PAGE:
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Jul. 17th, 2015 @ 03:00 pm Random roleplaying musings
Armour Class

Emblematic of 5e reducing the spread between low and high level is something I noticed in the monster manual, armour class is even flatter than other stats, that first level players are generally fighting monsters with AC 12-15, 20 might be possible for something fragile but really hard to hit. But the highest AC in the whole thing is the Tarrasque with AC only 25. Which doesn't mean level 20s are not mythological compared to level 1s, but that they improve in ways other than "bigger numbers", and low-level monsters are relevant for longer.

"Legendary" monsters

I also like what they did with some really tough monsters, like adult dragons. They have two features which make them effective as a large single monster. They have extra actions they take after other people's turns (often a simple attack). That means that combat is more interactive than "ok, you win initiative you marmelise the dragon before it acts" or "ok, the dragon wins initiative, it kills you, you and you" even if there's only one monster.

And also, instead of spell resistance, they have three "legendary points" which let them pass a saving throw they would otherwise have failed. That means, "I mind control the dragon" is never a game-winner, but nor is it completely useless. I don't know why that feels more appropriate than spell resistance, but it does to me -- maybe that it didn't make sense to me that "big and tough" automatically meant "resistance to magic", but "I'm just that epic" fits naturally into "you can't take me out in one hit".

There is still spell resistance in a simpler form (they have a bonus on saving throw) for a few monsters where it's appropriate.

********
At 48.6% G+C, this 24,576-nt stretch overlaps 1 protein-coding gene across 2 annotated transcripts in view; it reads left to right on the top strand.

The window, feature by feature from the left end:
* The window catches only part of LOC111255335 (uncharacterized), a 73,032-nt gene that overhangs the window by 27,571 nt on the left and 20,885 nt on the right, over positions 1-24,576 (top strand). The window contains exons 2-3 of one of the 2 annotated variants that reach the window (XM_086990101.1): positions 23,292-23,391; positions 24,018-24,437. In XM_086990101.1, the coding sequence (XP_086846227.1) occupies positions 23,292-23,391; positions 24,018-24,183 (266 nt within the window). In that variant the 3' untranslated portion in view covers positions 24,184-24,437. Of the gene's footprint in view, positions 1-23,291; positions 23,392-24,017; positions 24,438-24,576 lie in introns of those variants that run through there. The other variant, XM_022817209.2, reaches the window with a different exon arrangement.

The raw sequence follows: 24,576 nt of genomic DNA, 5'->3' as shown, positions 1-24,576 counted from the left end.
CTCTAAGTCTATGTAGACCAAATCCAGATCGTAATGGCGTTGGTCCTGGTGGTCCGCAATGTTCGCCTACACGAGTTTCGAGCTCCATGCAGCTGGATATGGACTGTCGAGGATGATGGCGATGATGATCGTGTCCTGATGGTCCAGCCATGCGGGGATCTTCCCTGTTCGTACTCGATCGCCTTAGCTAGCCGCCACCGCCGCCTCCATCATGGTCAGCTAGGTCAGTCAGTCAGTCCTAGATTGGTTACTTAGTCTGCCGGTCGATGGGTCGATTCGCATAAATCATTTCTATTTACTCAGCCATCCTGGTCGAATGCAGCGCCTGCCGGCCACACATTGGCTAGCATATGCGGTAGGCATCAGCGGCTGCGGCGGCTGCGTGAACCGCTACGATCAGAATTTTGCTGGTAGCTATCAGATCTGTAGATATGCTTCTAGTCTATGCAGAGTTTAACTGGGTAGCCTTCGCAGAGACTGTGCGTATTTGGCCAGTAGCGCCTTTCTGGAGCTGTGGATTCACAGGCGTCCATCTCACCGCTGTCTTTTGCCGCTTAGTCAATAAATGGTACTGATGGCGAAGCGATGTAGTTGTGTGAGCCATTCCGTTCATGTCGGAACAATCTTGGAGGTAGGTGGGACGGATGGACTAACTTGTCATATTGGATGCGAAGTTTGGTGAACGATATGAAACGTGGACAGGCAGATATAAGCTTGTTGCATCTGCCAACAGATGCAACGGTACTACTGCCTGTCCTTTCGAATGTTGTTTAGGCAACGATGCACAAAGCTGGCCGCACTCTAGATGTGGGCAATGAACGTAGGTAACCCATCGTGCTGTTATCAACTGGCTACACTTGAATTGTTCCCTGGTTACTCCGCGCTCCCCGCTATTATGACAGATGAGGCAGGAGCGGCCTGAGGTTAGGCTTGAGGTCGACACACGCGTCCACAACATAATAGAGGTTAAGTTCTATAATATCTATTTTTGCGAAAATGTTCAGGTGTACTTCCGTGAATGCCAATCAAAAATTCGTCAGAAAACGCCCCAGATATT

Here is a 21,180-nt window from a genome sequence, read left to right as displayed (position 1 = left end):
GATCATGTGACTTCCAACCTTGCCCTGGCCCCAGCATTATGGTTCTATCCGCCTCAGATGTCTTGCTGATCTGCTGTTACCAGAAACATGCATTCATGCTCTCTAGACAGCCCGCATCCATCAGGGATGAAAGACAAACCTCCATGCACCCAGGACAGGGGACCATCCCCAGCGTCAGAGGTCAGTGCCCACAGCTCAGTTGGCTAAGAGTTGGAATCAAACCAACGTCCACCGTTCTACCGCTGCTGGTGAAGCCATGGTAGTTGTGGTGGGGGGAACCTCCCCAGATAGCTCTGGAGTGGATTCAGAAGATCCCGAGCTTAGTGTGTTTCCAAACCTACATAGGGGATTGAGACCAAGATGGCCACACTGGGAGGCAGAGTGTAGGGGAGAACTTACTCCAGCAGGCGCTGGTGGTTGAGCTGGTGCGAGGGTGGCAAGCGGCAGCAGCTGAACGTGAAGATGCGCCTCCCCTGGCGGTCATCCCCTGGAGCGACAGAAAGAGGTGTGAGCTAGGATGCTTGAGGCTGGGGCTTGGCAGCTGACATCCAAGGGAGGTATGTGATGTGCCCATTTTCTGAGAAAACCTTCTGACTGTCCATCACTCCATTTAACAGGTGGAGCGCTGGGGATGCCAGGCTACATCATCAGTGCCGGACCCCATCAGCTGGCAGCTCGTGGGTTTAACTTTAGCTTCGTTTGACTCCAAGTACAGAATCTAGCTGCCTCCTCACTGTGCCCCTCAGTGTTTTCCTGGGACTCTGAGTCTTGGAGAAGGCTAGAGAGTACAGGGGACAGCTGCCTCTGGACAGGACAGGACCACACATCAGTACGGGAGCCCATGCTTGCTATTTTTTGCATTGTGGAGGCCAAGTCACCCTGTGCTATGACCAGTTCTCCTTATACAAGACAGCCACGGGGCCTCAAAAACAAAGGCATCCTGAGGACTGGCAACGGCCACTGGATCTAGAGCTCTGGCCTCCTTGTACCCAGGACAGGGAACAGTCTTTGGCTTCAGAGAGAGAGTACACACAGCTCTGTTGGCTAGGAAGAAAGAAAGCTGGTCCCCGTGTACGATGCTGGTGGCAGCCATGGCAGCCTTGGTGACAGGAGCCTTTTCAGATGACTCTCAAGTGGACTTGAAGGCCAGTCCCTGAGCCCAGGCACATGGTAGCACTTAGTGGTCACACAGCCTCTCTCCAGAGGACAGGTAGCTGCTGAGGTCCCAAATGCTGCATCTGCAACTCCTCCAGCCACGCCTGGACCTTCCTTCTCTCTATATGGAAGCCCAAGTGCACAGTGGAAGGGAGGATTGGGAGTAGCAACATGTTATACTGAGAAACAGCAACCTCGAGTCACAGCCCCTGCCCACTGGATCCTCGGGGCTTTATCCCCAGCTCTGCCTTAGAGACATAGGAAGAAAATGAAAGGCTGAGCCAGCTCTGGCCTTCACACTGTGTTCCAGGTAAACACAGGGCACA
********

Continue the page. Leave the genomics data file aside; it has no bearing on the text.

But I also notice, it's one mechanic that stays leaning into a videogame or story-telling mode than a simulationist mode -- there's no in-world understanding of what this is, it just makes things more dramatic, and is explicitly appropriate for large single monsters (I might use the same mechanic for a party of 0th level halflings fighting a troll, but not for a party of gods fighting a swarm of adult dragons).

Stunts in combat

A problem I often had with players first getting into a mechanics-heavy roleplaying system like DnD is when someone does something dramatic like "I jump over the balcony swinging on the chandelier and attack the orc from above". There are no rules for that, really not, and it's easy for the GM to revert to a habit of saying "you can't" or "ok, you roll an attack" or "ok, here's the rules for jumping, no, it doesn't say you get any benefit". You do want to embrace that! (At least in my sort of 50/50 roleplaying, if you're concentrating on miniature wargaming, then maybe not.)

But I read an article that pointed out, if you default to fancy stunts being "make a str/dex check against DC 15, if you do, you get a small bonus to an attack, or another effect like driving them back", then it usually just works -- the dramatic move has a clear advantage, but not such a big one that usual combat is pointless. So it allows a reasonable amount of adlibbing.

It also suggests allowing the target a saving throw. I might just ignore that in the case of one-off stunts, or stunts against minion-enemies, but it says it's a useful balancing feature in any case where the stunt might make a big different ("I want to push the lich off the cliff", "I want to disarm EVERY COMBAT").

The wandering monster table is like the audience members who yell out suggestions on an improv show


The wandering monster table is like the audience members who yell out suggestions on an improv show: Simply yelling out “mime” and “airplane” doesn’t make for a comedy show; it requires the improv actors to create a sketch about a mime pilot making an announcement over the plane’s intercom system for that. Similarly, just having random “giant spiders” attack the PCs because the table says so doesn’t make for an adventure; what you need are giant spiders in a particular place for a particular reason and doing a particular thing.

I definitely used to think "wandering monster, huh, why would you do that?" But now, although I haven't tried it, I can see when it could be a useful approach:

You wouldn't necessarily use this when you know in advance somewhere's important, where you hopefully will plan it in advance.